This document describes a protocol that defines packet exchange between nodes using underlying datagram protocol (e.g. UDP). Nodes participating in exchange are:


Packet consists of packet metadata (header) and EllipticCP message. EllipticCP messages are encrypted and authenticated with AEAD algorithm instantiated with ChaCha20 and Poly1305 (RFC 8439). AEAD algorithm uses shared secret obtained from Curve25519 Diffie-Hellman function.

Both server and client have long-term key pairs. Server generates its short-term key pair on startup and changes it periodically (every hour or so). Client must obtain server's long term public key separately. Before opening connection, client generates key pair which is client's short-term key for this connection. During life time of a connection, both client and server can change short-term key at any time. After short-term key is changed, previous key remains valid until next change of short-term key. Client can not change its short-term key more than once per hour.

Short-term keys have "parity" property. Initial key (server's first key upon startup or client's key generated before opening a connection) is defined to be of even parity. After each key change, its "parity" is also changed (e.g. if old one was 'even', new one is 'odd').

Packet format

Client -> server Server -> client
Init request packet:
(I,C',0,N,Box[INIT_REQ message](C'->S))
Init reply packet:
(I,N,Box[INIT_REP message](S->C'))
Open request packet:
(I,C',K,N,Box[OPEN_REQ message](C'->S'))
Open reply packet:
(I,C',N,Box[OPEN_REP message](S'->C'))
Message packet:
Message packet:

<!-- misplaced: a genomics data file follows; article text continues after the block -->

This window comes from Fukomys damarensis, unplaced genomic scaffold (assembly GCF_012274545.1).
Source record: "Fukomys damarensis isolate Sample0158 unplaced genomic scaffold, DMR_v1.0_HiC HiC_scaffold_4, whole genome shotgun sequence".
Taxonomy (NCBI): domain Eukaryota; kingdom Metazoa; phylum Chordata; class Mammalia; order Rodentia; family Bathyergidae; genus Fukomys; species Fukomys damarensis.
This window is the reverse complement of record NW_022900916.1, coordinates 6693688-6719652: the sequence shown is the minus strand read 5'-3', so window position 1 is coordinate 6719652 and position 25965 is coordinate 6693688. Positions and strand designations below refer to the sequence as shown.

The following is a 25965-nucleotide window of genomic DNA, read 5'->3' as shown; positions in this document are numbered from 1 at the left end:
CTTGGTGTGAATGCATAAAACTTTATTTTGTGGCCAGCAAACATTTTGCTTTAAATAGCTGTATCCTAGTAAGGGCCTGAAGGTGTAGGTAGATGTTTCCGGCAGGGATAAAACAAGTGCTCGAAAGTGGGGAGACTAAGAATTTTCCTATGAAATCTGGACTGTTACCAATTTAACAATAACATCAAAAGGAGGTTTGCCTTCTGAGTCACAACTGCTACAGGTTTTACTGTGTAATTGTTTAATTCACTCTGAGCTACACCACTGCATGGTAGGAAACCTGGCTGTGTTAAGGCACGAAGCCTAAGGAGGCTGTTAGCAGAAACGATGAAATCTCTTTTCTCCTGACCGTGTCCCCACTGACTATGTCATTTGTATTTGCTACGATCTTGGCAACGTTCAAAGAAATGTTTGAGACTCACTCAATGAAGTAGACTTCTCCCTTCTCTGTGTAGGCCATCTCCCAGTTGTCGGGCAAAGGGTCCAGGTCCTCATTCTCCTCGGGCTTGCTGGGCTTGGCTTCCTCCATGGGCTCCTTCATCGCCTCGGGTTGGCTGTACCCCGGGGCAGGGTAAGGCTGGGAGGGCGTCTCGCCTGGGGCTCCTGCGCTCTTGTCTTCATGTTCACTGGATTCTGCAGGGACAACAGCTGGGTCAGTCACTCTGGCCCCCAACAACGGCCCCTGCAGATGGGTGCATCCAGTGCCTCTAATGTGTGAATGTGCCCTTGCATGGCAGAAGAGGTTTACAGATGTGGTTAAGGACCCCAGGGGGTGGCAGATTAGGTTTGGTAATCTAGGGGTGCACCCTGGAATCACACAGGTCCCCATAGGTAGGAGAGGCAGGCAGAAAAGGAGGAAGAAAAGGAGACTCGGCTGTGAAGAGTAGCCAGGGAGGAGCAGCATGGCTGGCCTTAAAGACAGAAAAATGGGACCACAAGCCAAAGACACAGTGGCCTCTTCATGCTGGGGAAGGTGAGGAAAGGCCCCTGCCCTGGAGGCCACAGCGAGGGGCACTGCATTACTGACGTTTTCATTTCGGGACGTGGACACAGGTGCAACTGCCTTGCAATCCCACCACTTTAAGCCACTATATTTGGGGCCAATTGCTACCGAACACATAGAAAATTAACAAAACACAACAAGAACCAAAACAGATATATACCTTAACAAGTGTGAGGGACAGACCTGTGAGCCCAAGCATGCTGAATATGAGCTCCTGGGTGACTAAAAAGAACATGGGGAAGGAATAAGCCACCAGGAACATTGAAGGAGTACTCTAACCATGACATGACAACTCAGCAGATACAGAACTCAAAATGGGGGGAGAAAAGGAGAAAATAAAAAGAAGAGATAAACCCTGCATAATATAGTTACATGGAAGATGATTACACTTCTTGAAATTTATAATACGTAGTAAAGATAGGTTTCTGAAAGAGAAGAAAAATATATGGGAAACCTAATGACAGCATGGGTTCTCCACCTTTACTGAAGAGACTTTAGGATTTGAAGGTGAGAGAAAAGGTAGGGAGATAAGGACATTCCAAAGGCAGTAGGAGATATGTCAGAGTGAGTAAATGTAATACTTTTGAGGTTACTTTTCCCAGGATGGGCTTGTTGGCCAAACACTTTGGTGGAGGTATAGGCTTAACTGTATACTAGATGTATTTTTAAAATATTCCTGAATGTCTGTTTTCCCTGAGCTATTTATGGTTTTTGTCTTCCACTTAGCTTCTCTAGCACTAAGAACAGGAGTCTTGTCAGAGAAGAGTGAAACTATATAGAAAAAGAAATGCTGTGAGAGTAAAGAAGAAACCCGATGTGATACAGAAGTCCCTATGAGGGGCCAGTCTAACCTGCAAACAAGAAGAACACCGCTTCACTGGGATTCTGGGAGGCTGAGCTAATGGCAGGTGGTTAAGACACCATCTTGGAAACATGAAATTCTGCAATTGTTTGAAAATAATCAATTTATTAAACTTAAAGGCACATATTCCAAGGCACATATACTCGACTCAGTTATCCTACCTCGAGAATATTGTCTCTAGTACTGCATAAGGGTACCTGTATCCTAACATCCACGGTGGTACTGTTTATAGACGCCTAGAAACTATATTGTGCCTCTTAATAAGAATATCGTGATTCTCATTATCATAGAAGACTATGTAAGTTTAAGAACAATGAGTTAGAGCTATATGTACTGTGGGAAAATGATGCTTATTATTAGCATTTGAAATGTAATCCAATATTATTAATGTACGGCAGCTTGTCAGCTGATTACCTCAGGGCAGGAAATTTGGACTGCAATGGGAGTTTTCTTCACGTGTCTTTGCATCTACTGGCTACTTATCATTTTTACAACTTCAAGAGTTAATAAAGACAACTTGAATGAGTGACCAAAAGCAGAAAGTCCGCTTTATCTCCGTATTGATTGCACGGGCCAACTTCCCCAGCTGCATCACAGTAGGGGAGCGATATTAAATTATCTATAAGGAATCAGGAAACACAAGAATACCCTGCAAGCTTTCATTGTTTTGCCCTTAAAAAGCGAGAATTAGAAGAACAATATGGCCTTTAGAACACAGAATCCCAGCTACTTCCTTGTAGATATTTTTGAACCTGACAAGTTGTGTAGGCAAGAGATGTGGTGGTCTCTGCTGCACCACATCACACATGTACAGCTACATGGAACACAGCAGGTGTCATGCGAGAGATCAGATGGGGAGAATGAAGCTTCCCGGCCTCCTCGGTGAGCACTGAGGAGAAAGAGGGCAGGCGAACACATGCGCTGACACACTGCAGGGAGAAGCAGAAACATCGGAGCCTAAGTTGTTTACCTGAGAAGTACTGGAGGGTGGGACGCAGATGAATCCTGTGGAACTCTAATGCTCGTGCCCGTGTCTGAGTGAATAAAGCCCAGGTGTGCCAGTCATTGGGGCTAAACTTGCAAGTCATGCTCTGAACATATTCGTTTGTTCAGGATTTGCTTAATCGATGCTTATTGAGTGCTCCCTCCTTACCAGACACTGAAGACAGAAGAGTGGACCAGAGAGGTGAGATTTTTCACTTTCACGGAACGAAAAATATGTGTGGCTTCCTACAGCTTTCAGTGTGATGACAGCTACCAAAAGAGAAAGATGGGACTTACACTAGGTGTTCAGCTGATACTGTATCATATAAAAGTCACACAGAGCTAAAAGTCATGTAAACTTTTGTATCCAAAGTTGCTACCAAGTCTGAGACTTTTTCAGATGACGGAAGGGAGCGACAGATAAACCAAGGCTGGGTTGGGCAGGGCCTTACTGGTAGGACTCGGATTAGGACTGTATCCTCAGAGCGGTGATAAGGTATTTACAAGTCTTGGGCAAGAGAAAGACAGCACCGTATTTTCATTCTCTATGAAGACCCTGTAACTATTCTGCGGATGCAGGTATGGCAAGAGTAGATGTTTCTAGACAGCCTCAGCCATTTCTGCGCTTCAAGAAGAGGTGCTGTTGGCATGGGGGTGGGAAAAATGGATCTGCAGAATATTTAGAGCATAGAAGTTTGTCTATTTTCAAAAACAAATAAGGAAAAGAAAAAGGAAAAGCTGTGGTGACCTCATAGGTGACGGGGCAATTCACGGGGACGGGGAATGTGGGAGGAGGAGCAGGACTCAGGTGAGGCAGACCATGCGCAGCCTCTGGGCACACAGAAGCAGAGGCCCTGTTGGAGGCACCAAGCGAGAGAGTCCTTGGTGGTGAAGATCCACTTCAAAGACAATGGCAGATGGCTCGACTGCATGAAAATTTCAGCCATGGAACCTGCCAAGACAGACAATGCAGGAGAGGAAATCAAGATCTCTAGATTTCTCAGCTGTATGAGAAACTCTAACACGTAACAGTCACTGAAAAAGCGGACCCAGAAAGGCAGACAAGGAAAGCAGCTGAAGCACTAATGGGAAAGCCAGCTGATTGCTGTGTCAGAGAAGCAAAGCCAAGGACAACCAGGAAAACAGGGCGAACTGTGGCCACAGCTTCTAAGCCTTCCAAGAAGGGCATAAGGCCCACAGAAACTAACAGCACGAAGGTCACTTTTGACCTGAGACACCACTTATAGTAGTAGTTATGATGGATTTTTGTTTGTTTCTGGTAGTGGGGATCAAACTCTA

... ...
Key exchange packet:
(I,C',N,Box[KEYX_REQ message](C'->S'))
Key exchange packet:
(I,C',N,Box[KEYX_REP message](S'->C'))
... ...


Key identifier (KEYID) contains information about keys used to encrypt and authenticate cryptographic box:

Client and server initialize nonce for new connection to randomly generated 64-bit number before sending init request/open reply packet. Nonces are increased by precisely 1 for each subsequent packet. Nonce for init reply packet is initialized to randomly generated 64-bit number on startup and is increased by precisely 1 for every subsequent init reply packet. 96-bit AEAD nonce is constructed in the following way:

Upon opening connection, both client and server can send any number of message packets.

Client periodically sends key exchange packet to check if server has changed its short-term key and to keep connection alive. If client generates new short-term key, it must send key exchange packet to inform server about new key. Server will encrypt subsequent packets to client with new key only after it receives packet from client which was encrypted with that new key. Client can use new key immediately after receiving key exchange response. If client does not receive response to key exchange after some number of tries, it should consider connection broken.

Server can purge connections after some time of inactivity.

Messages defined by EllipticCP

Message format is (MT,MD[,MT,MD,...]) where:

Init request message

Init reply message

Open request message

K — cookie (present in packet header) is constructed by concatenating nonce and authentication tag from previously received init reply packet/message. Server may reject cookies with nonces that are too distant from current init reply nonce counter, thus preventing replay attack using captured open request packets. Purpose of vouch subpacket is to authenticate client towards the server (optional).

Open reply message

Key exchange request message

Key exchange reply message